Accident—A wheelchair-bound PC, who is wearing casts on his arms, explains that he fell off his desk when someone tripped over his power cord, thus prompting Mac to point out that the MacBook's and MacBook Pro's magnetic power cord prevents such an occurrence. The Macbook pictured at the end demonstrates a harmless cord disconnection.Angel/Devil—Mac gives PC an iPhoto book to view. Suddenly, angel and devil versions of PC appear behind him. The angel encourages PC to compliment Mac, while the devil prods PC to destroy the book. In the end, PC says the book is good and then turns around, feeling the air where the angel and devil versions of himself were.Bake Sale—When Mac questions PC regarding a bake sale he has set up, PC replies that he is trying to raise money by himself in order to fix Vista's problems. Mac decides to contribute by buying a cupcake, but as soon as he takes a bite, PC asks him to pay ten million dollars for it.Bean Counter—PC is trying to balance his budget, admitting that Vista's problems are frustrating PC users and it's time to take drastic action: spending almost all of the money on advertising. When Mac asks PC if he thinks the small amount of money left will fix Vista, PC reallocates all of it to advertising. This ad coincided with the introduction of Microsoft's "I'm a PC" campaign.Better—Mac praises PC’s ability with spreadsheets but explains that he is better with life-related activities such as music, pictures, and movies. PC defensively asks what Mac means by "better," only to sheepishly claim a different definition when Mac tells him.Better Results—PC and Mac discuss making home movies and show each other their efforts. Supermodel Gisele Bündchen enters, representing Mac's movie, while PC's movie is represented by a man with a hairy chest wearing a blonde wig and a dress similar to Bündchen's. PC states that his movie is a "work-in-progress."Biohazard Suit—PC first appears wearing a biohazard suit to protect himself from PC viruses and malware, of which PC says there are 20,000 discovered every day. Mac asks PC if he is going to live in the suit for the rest of his life, but PC cannot hear him because he is too protected by his virus-proof mask, and takes it off. PC then shrieks and struggles to place it on again.Boxer—PC is introduced by a ring announcer as if he were in a Boxing match, stating that he's not going down without a fight. Mac explains that the issue is not a competition but, rather, people switching to a computer that's simpler and more intuitive. The announcer admits his brother-in-law recently purchased a Mac and loves it. This is also the first ad to show Mac OS X Leopard.Breakthrough—Mac and PC's therapist (played by Corinne Bohrer, see "Counselor" below) suggest that PC's problems are simply a result of software and hardware coming from various sources, whereas Mac gets all his hardware and software from one place. PC keeps repeating "It's not my fault!" with support of Mac and the therapist before concluding, "It's Mac's fault! It's Mac's fault!" Mac and the therapist are disappointed in PC's conclusion, but PC nevertheless ends with the comment "What a Breakthrough!"Broken Promises—PC tells Mac how excited he is about the launch of Windows 7 and assures him it won't have the same problems as Vista. However, Mac feels like he has heard this before and has a series of flashbacks with past versions of PC assuring him about Windows Vista, XP, ME, 98, 95, and 2.0. On the last flashback, PC says, "Trust me." Back in the present, he explains this time it's going to be different and says, "Trust me," in an almost identical way to his flashback counterpart.Calming Teas—PC announces calming teas and bath salts to make Vista's annoyances easier to live with, such as 'Crashy-time Chamomile', 'Missing Driver Mint', 'Pomegranate Patience', and 'Raspberry Restart'. He doesn't get time to talk about his bath salts.Choose a Vista—Confused about which of the six versions of Windows Vista to get, PC spins a large game show wheel. PC lands on Lose a Turn, and Mac questions why PC put that space on the wheel.Computer Cart—PC and three other men in suits are on a computer cart. When Mac asks why, PC says that he gets an error with a Windows Media Player Dynamic-link library file (WMP.DLL), and that the others suffer from similar errors. The man in the beige suit represents error 692, the man in the grey suit represents a Syntax error, and the man in the bottom of the cart represents a Fatal error (PC whispers, "He's a goner," at the commercial's end). Mac explains that Macs don't get cryptic error messages.Counselor—PC and Mac visit a psychotherapist (played by Corinne Bohrer) to resolve their differences. While Mac finds it easy to compliment PC ("You are a wizard with numbers and you dress like a gentleman"), PC's resentment is too deep for him to reciprocate ("I guess you are better at creating stuff, even though it's completely juvenile and a waste of time."). The counselor suggests that they come twice a week.Customer Care—Mac is seen with a Mac Genius from an Apple Retail Store's Genius Bar, who can fix Mac problems. PC then has a short montage of endless automated customer-support messages, never reaching a real person, much to his disappointment. PC then says that his source of help is "the same" as a Mac Genius.Elimination—PC attempts to find Megan, a new laptop hunter, the perfect PC. Unfortunately, no PCs are "immune" to viruses, which is Megan's #1 concern, so PC leaves her with Mac.Flashback—Mac asks PC if he would like to see the website and home movie that he made. This prompts PC to remember a time when both he and Mac were children: when the younger Mac asks the younger PC if he would like to see some artwork he did, the younger PC takes out a calculator and calculates the time they have just wasted (This may be a reference to the time when PC's were text-based, while Macs were slower but had GUIs). Returning from the flashback, PC does the same thing.Genius—Mac introduces PC to one of the Mac Geniuses from the Apple Retail Store's Genius Bar. PC tests the Genius, starting with math questions, which culminates in asking her, on a scale of one to ten, how much does he loathe Mac, to which she answers "Eleven." Surprised, PC says "She's good. Very good."Gift Exchange—Mac and PC exchange gifts for Christmas. PC, who is hoping for a C++ GUI programming guide, is disappointed to receive a photo album of previous Get a Mac ads made on iPhoto. In contrast, he gives Mac a C++ GUI programming guide.Goodwill—Mac and PC agree to put aside their differences because of the Christmas season. Although PC momentarily slips and states that Mac wastes his time with frivolous pursuits like home movies and blogs, the two agree to, as Mac says, "Pull it into hug harbor," and they wish each other a good holiday.Group—PC is at a support group for PCs living with Vista. The other PCs there tell him to take it one day at a time and that he is facing the biggest fact of all—that Vista isn't working as it should. They all wish the Vista problems will go away sooner and a lot easier. One of them says pleasingly that he has been error-free for a week, but he starts to repeat himself uncontrollably, discouraging the others.iLife—PC listens to an iPod and praises iTunes. Mac replies that the rest of iLife works just as well and comes on every Mac. PC defensively responds by listing the cool apps that he comes with, but he can only identify a calculator and a clock.I Can Do Anything—In this animated commercial designed for the holiday season, PC asks Mac why the former loves the holidays so much. Mac asks if it's the season for peace on earth, but PC replies that they get to be animated and can do anything. PC demonstrates by floating in the air, building a snowman in fast motion, and asking a hopping bunny where he is going. The bunny, who can speak, says he's going to the Apple Store for some last-minute gifts. PC then purposely tips off the snowman's head, making it fall on the bunny, and sarcastically apologizes to him, calling himself clumsy. The animation style for this ad mimics the Rankin/Bass animation style seen in a number of classic Christmas specials.Legal Copy—Every time PC says something positive about himself, the legal copy that appears on the screen bottom increases. He finally states that PCs are now 100% trouble-free, and the legal copy covers the whole screen.Meant for Work—PC, looking haggard and covered in stickers, complains about the children who use him and their activities, such as making movies and blogging, which are wearing him out. He also says he cries himself to sleep mode every night, complaining that, unlike Mac, he is meant more for office work. PC is then alerted because his user wants to listen to some emo music and, with a loud groan, trudges off, showing an Anarchy sticker on his back.Misprint—PC is on the phone with PC World, attempting to report a misprint. He explains how the print said, "The fastest Windows Vista notebook we tested this year is a Mac." PC argues how impossible it is for a Mac to run Vista faster than a PC, while Mac tries to explain that it is true. While arguing with PCWorld over the phone, PC says that he'll put Mac on the line to set things straight. However, he instead impersonates Mac, saying that PCs are faster.Network—Mac and PC are holding hands to demonstrate their ability to network with each other. A Japanese woman representing a new digital camera enters and takes Mac's free hand. While Mac and the camera are perfectly compatible and speak to each other fluently, PC—who cannot speak Japanese—is utterly confused and unable to communicate, representing that Windows PCs need a driver installation with virtually all new hardware.Now What—PC begins by showing off his new, long book, I Want to Buy a Computer — Now What? to help customers deal with all the difficult computer-buying decisions if they have no one to help. Mac then explains that, at Apple Stores, personal shoppers help customers find the perfect Mac, even offering workshops to teach people about using the computers. Upon hearing this, PC brings out his book's companion volume, I Just Bought a Computer — Now What?Office Stress—Mac's new Microsoft Office 2008 has just been released. In the box that PC gives Mac is a stress toy for him to use when he gets overwhelmed from doing lots more work. However, PC begins using the toy, complaining that Microsoft Office is also compatible with Mac, that he wants to switch his files over, and that he is getting less work than Mac, eventually breaking the toy.Off the Air—Mac and PC appear with a Mac Genius, who announces it is now easier than ever to switch to a Mac and that a Mac Genius can switch over a PC files to a new Mac for free. PC then protests that fear that keeps people from switching, and people don't need to hear about the Mac Genius. In protest, he pulls a cover over the camera, which has a test card drawn on it, and declares that they are off the air.Out of the Box—Mac (in a white box) and PC (in a brown box doing some exercises) are discussing what they will do when they are unpacked. Mac says that he can get started right away, but PC is held up by the numerous activities that he must complete before being useful. Mac eventually leaves to get right to work, but PC is forced to wait for parts that are still in other boxes.PC Choice Chat—PC has his own radio talk show called PC Choice Chat, and people begin to call in asking for advice on which computer to get. All the callers ask for advice on a computer that would qualify as a Mac but not as a PC. One caller asks for a computer for people who hate getting viruses, another caller asks for PC help like Mac Geniuses, and a third caller wants to switch to Mac altogether. PC ignores these calls.PC Innovations Lab—PC has wrapped another PC in bubble wrap, saying that the Bubble Wrap is actually a security shield. Mac tries to speak, but PC cuts him off, showing another PC who apparently has cupholders on his shoulders. The cupholders are full of foam coffee cups, and PC takes a full coffee cup, pretending to toast the cup and saying, "Cheers to innovation".PC News—PC is sitting at a news desk and turns it over to a correspondent at what seems to be a launch party for Windows 7. A person being interviewed reveals that he is switching to a Mac. PC is surprised by this and asks why, but more people speak of how Mac is #1 with customer satisfaction until PC finally says to cut the feed. This is one of two commercials where Mac and PC acknowledge that they are in a commercial. PC: "Let's go to a commercial." Mac: "We are a commercial". PC: "Let's go to another commercial".Pep Rally—PC is introduced by a cheerleading squad. When asked, PC explains Mac's number-one status on college campuses with a built-in iSight camera, a stable operating system, and an ability to run Microsoft Office so well, so he wants to win students back with a pep rally. The cheerleaders cheer, "Mac's Number One!" and upon PC's complaint, they cheer, "PC's Number Two!"Party is Over—PC unhappily throws a party celebrating the release of Windows Vista. He complains to Mac that he had to upgrade his hardware and now can't use some of his old software and peripherals. He then talks with one of the party members about throwing another party in five years, which turns into five years and a day, and so on.Pizza Box—PC tries to attract college students by posing as a free box of pizza. This ad was aired during Apple's 2008 back-to-school promotion.Podium—PC, in the style of a political candidate, is standing at a podium making declarations about Windows Vista, urging those who are having compatibility problems with existing hardware to simply replace them and to ignore the new features of Mac OS X Leopard. However, he privately admits to Mac that he himself has downgraded to Windows XP three weeks ago. His key slogan is: "It's not about what Vista can do for you; it's what you can buy for Vista."PR Lady—Mac and PC are joined by a public relations representative (played by Mary Chris Wall), who has been hired by PC to place a positive spin on the reaction to Windows Vista and claims that many people are even downgrading back to Windows XP. Her response to claims that more people are switching to Mac instead is a sheepish "No comment."Referee—A referee is present, according to PC, to make sure that Mac doesn't go on saying that Leopard is better and faster than Vista. When Mac defends himself, saying it was The Wall Street Journal that compared the two, PC complains, and the referee sides with Mac. Upon insulting the referee, PC is ejected, but PC rebuts, saying that he has nowhere to go (in the ad's area).Restarting—Mac and PC explain how they both have a lot in common, but their discussion is hampered by PC's unfortunate habit of freezing and restarting.Sabotage—PC is present, but a different actor (Robert Webb in UK version) appears in Mac's place, obviously reciting poorly memorised lines to flatter PC. The real Mac arrives soon after, and, while PC sheepishly denies anything is happening, the impostor Mac tells the real Mac that he is a big fan of his.Sad Song—PC sings a short country-and-Western-style song to express his grievances about people leaving PCs for Macs and Vista's technical issues. A hound-dog then howls, which Mac says is a "nice touch." A longer version ends with Mac asking PC if the dog is his, which it isn't.Sales Pitch—Although Mac introduces himself as usual, PC says, "And buy a PC." He explains that Mac's increasing popularity is forcing him to be more forward in his self-promotion, so he is reduced to holding up red signs depicting various pitches.Santa Claus—Another animated Get a Mac commercial featuring Santa Claus and Christmas caroling by both PC and Mac. PC spoils the group's singing of "Santa Claus is Coming to Town" by inserting "Buy a PC and not a Mac this holiday season or any other time for goodness sake," and claims, "That's how I learned it." The animation style is similar to the Rankin/Bass television specials Rudolph the Red-Nosed Reindeer and Santa Claus Is Comin' to Town.Security—In a reference to criticisms of Windows Vista's security features, PC is a joined by a tall United States Secret Service-style bodyguard who represents Vista's new security feature. The guard intrusively demands PC's decisions to cancel or allow every incoming or outgoing interaction he has with Mac.Self Pity—Mac, for once, is wearing a suit. He explains that he "does work stuff, too," and has been running Microsoft Office for years. Upon hearing this, PC becomes despondent and collapses on the floor, begging to be left alone to depreciate.Stuffed—PC enters slowly with a ballooned torso, explaining that all the trial software is slowing him down. Mac replies that Macs only come with the specific software for which customers ask (namely, the iLife package). As PC finally gets on his mark, Mac begins his intro again, but PC realizes that he has forgotten something and begins to slowly leave.Stacks—PC is searching through all of his pictures, trying to find a photograph of his friend. He searches one picture at a time, but Mac states that iPhoto has a feature called Faces, in which iPhoto can tag the face of a person and find other pictures of the same person, putting them all into the same folder and saving search time. PC responds to the facial-recognition technology as expensive and tells Mac to sort the pictures instead because he has the technology to make it easier.Surgery—PC appears in the garb of a patient awaiting surgery, and explains that he is upgrading to Windows Vista but requires surgery to upgrade (specifically, upgrading such items as graphics cards, processors, memory, etc.). In reference to perceived difficulties in upgrading, PC admits that he is worried about going through it and bequeaths his peripherals to Mac should he not survive. Mac asks PC if, like him, his upgrade could be straightforward.Surprise—Mac appears alongside a customer (Andree Vermeulen) with PC notably absent. Mac tries to convince the customer, who wants to buy an effective computer, that she should get a PC, telling her that they're much better and more stable. The customer seems skeptical, tells Mac she'll "think about it", and leaves. A frustrated Mac pulls off a mask and his clothes, revealing himself to be PC in disguise. The real Mac then appears, sees PC's discarded mask and clothes, and says, "I don't even want to ask."Tech Support—A technician is present to install a webcam on PC (using masking tape to attach it to his head). PC is extremely pleased by his new upgrade, but upon hearing from the technician that Mac has a built-in webcam, he storms off without waiting for the camera to be fully installed.Teeter Tottering—A woman who had a PC has a box of things that were in her PC and says she's switching to Mac. PC tries to convince her to stay while she goes over to Mac every time.Throne—PC appears in a king's robe and on a throne saying, even though switching computers can be difficult, his subjects won't leave him and that he's still the "king" of computers. Mac then begins talking about how PC's subjects can bring their PC into an Apple Store wherein all PC files can be transferred over to a new Mac, at which point PC declares Mac banished.Time Machine—In the typical introduction of Mac and PC, instead of there being one Mac, there is a line of 10. PC is shocked, so the various Macs explain that it is simply Time Machine, a feature in Leopard that makes regular backups of a user's hard drive. PC is forced to admit that such a feature is pretty awesome followed by thanks from the various Macs.Time Traveler—PC uses a time machine to travel to the year 2150 to see if any major issues such as freezing and crashing have been removed from the PC and to see if PCs will eventually be as hassle-free as Macs are. Promptly after PC arrives at 2150, his future self literally freezes, which answers the question.Top of the Line—PC and Mac appear with a customer who is looking for a new computer. PC introduces her to the "top of the line" PC (Patrick Warburton), a handsome and overly slick PC in a suit. She asks him about screen size and speed, to which the top-of-the-line PC says he's the best. However, he balks when she says she doesn't want to deal with any viruses or hassle. She decides to go with Mac, so the top-of-the-line PC hands her his business card and tells her to "Give me a call when you're ready to compromise."Touché—Right after PC introduces himself, Mac replies, "And I'm a PC, too." Mac explains to the confused PC that he can run both Mac OS X and Microsoft Windows, calling himself "the only computer you'll ever need." PC mutters, "Oh...touché." Mac explains, referring to the rules of fencing, that one only says touché after he or she makes a point and someone else makes a counterpoint, but PC continues to misuse the word. A similar conversation occurred in Dodgeball: A True Underdog Story, a film in which Justin Long (Mac) appeared.Trainer—The commercial starts off traditionally, but PC is doing sit-ups with a trainer in a striped shirt (Robert Loggia), whose fierce coaching style discourages PC. PC suggests the trainer try some "positive reinforcement," but the trainer compliments Mac instead, and PC is offended. Also is the first one to show Mac OS X Snow Leopard.Tree Trimming—In another animated Get a Mac commercial for the holiday season, Mac and PC set aside their disagreements and decide to trim a Christmas tree by hanging ornaments and stringing lights. Mac tells PC that they are good friends, while PC gets nervous. When they are finished, PC does not want to light the lights on the tree, but Mac persuades him to do so. PC plugs in the tree's lights, but, when illuminated, the lights spell: "PC RULES." He apologizes to Mac and says that it "just sort of happened."Trust Mac—PC, in an attempt to hide from spyware, is wearing a trench coat, a fedora, dark glasses, and a false mustache. PC offers Mac a disguise, but Mac declines, saying he does not have to worry about the normal PC spyware and viruses with Mac OS X Leopard.V Word—PC declares that people should to stop referring to his operating system (Vista) by name. He says using the word "doesn't sit well with frustrated PC users. From now on, we're going to use a word with a lot less baggage: 'Windows.'" During the scene, he holds a black box with a large red button that sounds a buzzer when pressed. PC presses the button whenever Mac says Vista. After pointing out that not using the word isn't the same as fixing the operating system's problems, Mac ends the ad by saying Vista several times in rapid succession, thwarting PC's attempts to sound the buzzer.Viruses—PC has caught a new virus (represented as a cold) and warns Mac to stay away from him, citing the 114,000 known viruses for PCs. Mac states the viruses that affect PCs do not affect him, and PC announces that he will crash before collapsing onto the floor in a faint.Work vs. Home—Mac describes how he enjoys doing fun activities such as podcasts and movies, which leads PC to claim that he also does fun activities such as timesheets, spreadsheets, and pie charts. After Mac states that it's difficult to capture a family vacation using a pie chart, PC rebuts by showing a pie chart representing "hanging-out time" and "just kicking it" with different shades of gray. Mac replies, "I feel like I was there."Wall Street Journal—Mac is reading a favorable review of himself by Walt Mossberg in The Wall Street Journal. Jealous, PC claims he also received a great review but is caught off-guard when Mac asks for specific details. This ad is currently not available on the Apple website but can be found on YouTube.Yoga—Mac is watching PC have a yoga session in which the yoga instructor (Judy Greer) is coaching PC in expelling bad Vista energy and forgetting Vista's problems. When the yoga instructor goes on to complain that Vista screwed up the yoga billing and then storms off, PC considers switching to pilates.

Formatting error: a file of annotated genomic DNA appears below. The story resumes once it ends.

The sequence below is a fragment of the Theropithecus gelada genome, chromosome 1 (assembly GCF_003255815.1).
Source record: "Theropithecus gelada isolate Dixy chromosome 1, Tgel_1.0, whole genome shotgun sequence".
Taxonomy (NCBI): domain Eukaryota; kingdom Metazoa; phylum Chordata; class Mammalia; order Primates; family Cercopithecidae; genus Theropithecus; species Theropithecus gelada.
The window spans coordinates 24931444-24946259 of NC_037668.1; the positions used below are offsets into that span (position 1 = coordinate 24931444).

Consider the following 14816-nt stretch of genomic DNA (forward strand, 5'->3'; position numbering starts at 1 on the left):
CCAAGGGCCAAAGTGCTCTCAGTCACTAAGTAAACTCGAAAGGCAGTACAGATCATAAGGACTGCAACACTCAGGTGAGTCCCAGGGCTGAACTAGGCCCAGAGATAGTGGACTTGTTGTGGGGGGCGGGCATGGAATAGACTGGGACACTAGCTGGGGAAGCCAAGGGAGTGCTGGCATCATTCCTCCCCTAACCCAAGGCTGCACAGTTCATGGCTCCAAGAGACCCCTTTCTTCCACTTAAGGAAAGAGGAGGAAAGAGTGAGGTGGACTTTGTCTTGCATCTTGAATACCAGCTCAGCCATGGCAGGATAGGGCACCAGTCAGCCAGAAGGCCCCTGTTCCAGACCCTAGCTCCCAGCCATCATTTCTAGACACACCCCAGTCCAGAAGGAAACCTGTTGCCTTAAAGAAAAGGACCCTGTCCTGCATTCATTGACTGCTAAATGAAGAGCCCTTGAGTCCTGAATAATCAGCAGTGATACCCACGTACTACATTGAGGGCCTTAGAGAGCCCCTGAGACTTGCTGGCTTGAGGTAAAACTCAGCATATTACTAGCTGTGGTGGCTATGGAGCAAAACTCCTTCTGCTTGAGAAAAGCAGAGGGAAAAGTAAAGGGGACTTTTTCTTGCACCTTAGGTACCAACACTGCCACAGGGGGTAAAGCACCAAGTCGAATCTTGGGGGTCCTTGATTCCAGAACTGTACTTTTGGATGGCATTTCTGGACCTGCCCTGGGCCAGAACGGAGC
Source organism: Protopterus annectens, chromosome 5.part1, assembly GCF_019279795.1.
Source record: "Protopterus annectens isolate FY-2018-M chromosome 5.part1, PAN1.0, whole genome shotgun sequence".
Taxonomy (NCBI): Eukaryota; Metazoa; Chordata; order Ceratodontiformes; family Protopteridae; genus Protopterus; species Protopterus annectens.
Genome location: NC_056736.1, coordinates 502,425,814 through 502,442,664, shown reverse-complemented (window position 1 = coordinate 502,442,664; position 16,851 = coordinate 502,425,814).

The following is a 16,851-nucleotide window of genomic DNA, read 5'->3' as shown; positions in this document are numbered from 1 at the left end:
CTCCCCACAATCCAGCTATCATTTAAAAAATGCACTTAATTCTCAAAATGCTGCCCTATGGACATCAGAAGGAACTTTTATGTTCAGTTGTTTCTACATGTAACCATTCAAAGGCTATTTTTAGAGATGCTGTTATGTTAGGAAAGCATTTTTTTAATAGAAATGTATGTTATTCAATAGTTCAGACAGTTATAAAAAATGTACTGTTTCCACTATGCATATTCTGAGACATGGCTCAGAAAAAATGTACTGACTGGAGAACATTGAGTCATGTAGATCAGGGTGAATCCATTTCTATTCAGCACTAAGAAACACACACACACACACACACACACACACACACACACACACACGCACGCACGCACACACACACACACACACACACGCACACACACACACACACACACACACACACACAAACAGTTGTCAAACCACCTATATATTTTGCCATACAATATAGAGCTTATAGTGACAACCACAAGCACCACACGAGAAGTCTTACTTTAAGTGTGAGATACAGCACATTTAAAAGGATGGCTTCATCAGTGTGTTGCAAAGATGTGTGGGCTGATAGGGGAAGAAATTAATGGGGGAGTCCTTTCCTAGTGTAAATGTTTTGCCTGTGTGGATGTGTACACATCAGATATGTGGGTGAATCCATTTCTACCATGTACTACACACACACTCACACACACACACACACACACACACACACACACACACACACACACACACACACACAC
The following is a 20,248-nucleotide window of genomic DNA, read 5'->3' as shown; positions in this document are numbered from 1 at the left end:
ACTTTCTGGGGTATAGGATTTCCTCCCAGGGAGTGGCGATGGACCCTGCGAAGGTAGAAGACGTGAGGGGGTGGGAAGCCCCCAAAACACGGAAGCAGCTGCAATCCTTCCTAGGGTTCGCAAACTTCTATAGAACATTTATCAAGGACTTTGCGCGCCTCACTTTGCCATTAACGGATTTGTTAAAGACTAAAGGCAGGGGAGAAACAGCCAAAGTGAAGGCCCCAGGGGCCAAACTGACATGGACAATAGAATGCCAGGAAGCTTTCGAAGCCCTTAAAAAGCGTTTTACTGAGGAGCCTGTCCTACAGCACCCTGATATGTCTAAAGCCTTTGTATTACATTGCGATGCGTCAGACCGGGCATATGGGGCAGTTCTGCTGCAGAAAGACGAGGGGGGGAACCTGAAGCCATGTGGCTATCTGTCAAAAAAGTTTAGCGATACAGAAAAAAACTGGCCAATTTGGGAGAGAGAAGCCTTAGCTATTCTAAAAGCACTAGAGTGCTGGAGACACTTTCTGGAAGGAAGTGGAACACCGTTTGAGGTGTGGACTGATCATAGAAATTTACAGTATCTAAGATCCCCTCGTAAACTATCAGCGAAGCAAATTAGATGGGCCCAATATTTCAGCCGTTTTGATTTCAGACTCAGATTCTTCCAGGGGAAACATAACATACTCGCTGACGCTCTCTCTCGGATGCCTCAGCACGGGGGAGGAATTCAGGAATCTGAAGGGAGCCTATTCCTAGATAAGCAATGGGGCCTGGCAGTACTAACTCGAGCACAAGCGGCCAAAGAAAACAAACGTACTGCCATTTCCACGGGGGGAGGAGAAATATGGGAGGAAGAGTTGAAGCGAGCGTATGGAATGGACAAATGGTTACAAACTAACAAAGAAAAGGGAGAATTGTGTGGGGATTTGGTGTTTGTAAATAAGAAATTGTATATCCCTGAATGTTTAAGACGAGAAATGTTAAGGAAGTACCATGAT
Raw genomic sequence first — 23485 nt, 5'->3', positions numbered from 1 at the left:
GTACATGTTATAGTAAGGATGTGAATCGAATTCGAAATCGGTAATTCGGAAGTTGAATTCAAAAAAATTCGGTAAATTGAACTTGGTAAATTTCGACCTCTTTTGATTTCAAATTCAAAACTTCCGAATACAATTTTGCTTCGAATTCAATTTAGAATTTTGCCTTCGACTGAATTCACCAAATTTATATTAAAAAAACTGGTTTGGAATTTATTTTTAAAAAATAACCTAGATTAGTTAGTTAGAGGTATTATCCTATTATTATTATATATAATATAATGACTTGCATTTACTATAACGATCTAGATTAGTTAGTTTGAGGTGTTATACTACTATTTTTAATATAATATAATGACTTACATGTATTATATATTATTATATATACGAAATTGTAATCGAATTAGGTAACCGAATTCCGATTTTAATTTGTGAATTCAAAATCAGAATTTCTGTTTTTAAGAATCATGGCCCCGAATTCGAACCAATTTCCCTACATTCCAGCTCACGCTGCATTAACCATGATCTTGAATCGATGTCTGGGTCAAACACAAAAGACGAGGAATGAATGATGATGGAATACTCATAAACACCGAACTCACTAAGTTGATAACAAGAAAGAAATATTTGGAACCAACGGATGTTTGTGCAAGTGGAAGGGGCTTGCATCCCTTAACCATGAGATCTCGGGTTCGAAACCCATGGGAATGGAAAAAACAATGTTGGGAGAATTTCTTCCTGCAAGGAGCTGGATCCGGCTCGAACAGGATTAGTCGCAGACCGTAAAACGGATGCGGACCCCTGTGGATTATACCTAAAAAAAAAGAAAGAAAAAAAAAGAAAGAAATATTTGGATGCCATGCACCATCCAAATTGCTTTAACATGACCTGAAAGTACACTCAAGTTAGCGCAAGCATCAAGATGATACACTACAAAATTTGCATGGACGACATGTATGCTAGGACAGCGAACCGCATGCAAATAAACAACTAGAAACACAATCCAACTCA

― U. K. Le Garage (wins), Friday, 15 June 2018 08:41 (nine months ago) Permalink